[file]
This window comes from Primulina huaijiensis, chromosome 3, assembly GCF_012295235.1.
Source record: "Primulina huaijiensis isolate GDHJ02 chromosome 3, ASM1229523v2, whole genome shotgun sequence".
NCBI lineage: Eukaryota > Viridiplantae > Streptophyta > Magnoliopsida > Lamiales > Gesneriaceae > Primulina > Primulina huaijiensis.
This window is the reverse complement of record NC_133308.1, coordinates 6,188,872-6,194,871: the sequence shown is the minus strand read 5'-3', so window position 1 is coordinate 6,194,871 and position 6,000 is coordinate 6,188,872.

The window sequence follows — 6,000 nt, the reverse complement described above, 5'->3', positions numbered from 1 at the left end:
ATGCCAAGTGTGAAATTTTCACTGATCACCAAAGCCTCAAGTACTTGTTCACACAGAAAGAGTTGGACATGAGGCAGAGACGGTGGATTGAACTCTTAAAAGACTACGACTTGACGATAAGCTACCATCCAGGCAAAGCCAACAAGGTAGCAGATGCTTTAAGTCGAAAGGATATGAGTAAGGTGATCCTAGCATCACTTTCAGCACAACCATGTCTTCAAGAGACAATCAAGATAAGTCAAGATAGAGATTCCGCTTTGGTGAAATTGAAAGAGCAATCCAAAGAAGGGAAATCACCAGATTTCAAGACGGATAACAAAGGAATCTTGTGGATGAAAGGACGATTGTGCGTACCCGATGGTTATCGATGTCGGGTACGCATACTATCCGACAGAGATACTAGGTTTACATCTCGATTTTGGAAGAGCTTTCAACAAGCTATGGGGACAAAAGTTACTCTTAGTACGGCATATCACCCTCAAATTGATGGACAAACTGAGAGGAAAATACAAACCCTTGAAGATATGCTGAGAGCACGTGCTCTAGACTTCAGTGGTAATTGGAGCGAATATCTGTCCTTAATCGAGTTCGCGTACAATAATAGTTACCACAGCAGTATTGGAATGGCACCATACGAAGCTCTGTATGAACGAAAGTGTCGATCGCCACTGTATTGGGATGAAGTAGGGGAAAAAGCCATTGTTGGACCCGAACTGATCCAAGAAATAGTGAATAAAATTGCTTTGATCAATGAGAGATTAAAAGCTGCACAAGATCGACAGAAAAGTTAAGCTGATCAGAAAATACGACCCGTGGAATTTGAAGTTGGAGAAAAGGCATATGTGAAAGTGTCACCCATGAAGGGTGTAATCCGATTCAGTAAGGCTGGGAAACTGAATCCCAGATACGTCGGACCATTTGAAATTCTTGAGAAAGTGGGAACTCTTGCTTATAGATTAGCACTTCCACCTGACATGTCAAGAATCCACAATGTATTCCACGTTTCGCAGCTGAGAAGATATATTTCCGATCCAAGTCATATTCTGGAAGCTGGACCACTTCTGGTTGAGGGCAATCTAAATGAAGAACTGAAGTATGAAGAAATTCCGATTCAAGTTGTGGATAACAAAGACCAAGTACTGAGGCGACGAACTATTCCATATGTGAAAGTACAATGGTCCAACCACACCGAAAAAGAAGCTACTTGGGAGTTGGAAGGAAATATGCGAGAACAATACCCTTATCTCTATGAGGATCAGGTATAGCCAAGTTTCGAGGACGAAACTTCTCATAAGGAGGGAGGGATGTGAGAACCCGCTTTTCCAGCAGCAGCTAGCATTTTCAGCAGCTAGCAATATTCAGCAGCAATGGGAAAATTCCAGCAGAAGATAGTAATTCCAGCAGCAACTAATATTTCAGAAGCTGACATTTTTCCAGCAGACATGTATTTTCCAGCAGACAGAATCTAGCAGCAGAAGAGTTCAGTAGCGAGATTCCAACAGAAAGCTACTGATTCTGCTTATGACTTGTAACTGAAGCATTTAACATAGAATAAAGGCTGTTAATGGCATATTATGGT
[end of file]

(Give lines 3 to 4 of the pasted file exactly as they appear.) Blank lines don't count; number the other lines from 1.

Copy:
NCBI lineage: Eukaryota > Viridiplantae > Streptophyta > Magnoliopsida > Lamiales > Gesneriaceae > Primulina > Primulina huaijiensis.
This window is the reverse complement of record NC_133308.1, coordinates 6,188,872-6,194,871: the sequence shown is the minus strand read 5'-3', so window position 1 is coordinate 6,194,871 and position 6,000 is coordinate 6,188,872.